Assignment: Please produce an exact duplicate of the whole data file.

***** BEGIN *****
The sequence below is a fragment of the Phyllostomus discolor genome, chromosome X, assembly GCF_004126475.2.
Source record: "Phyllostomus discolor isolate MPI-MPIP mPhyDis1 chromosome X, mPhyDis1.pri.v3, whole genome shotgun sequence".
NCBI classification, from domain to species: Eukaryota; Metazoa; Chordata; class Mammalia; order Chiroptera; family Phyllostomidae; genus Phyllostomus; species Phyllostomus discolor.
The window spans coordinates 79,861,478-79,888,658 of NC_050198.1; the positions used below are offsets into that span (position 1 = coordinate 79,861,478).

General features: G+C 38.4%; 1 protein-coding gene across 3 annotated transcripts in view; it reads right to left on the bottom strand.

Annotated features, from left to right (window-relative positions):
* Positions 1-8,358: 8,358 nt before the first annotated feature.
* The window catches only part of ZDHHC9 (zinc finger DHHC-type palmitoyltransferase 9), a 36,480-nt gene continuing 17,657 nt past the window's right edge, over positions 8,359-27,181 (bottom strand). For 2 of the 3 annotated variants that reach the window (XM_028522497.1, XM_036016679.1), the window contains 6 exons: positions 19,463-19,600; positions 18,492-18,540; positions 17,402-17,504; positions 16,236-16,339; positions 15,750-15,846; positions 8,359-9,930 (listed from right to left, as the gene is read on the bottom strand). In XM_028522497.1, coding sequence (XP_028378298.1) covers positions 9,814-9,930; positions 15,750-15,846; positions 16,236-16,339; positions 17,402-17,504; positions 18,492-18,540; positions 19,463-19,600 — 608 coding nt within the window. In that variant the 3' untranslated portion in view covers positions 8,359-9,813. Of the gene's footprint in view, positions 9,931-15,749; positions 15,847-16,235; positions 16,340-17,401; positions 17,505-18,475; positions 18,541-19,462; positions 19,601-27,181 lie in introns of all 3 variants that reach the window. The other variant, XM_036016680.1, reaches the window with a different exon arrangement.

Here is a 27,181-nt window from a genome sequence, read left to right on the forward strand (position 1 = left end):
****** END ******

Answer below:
The sequence below is a fragment of the Phyllostomus discolor genome, chromosome X, assembly GCF_004126475.2.
Source record: "Phyllostomus discolor isolate MPI-MPIP mPhyDis1 chromosome X, mPhyDis1.pri.v3, whole genome shotgun sequence".
NCBI classification, from domain to species: Eukaryota; Metazoa; Chordata; class Mammalia; order Chiroptera; family Phyllostomidae; genus Phyllostomus; species Phyllostomus discolor.
The window spans coordinates 79,861,478-79,888,658 of NC_050198.1; the positions used below are offsets into that span (position 1 = coordinate 79,861,478).

General features: G+C 38.4%; 1 protein-coding gene across 3 annotated transcripts in view; it reads right to left on the bottom strand.

Annotated features, from left to right (window-relative positions):
* Positions 1-8,358: 8,358 nt before the first annotated feature.
* The window catches only part of ZDHHC9 (zinc finger DHHC-type palmitoyltransferase 9), a 36,480-nt gene continuing 17,657 nt past the window's right edge, over positions 8,359-27,181 (bottom strand). For 2 of the 3 annotated variants that reach the window (XM_028522497.1, XM_036016679.1), the window contains 6 exons: positions 19,463-19,600; positions 18,492-18,540; positions 17,402-17,504; positions 16,236-16,339; positions 15,750-15,846; positions 8,359-9,930 (listed from right to left, as the gene is read on the bottom strand). In XM_028522497.1, coding sequence (XP_028378298.1) covers positions 9,814-9,930; positions 15,750-15,846; positions 16,236-16,339; positions 17,402-17,504; positions 18,492-18,540; positions 19,463-19,600 — 608 coding nt within the window. In that variant the 3' untranslated portion in view covers positions 8,359-9,813. Of the gene's footprint in view, positions 9,931-15,749; positions 15,847-16,235; positions 16,340-17,401; positions 17,505-18,475; positions 18,541-19,462; positions 19,601-27,181 lie in introns of all 3 variants that reach the window. The other variant, XM_036016680.1, reaches the window with a different exon arrangement.

Here is a 27,181-nt window from a genome sequence, read left to right on the forward strand (position 1 = left end):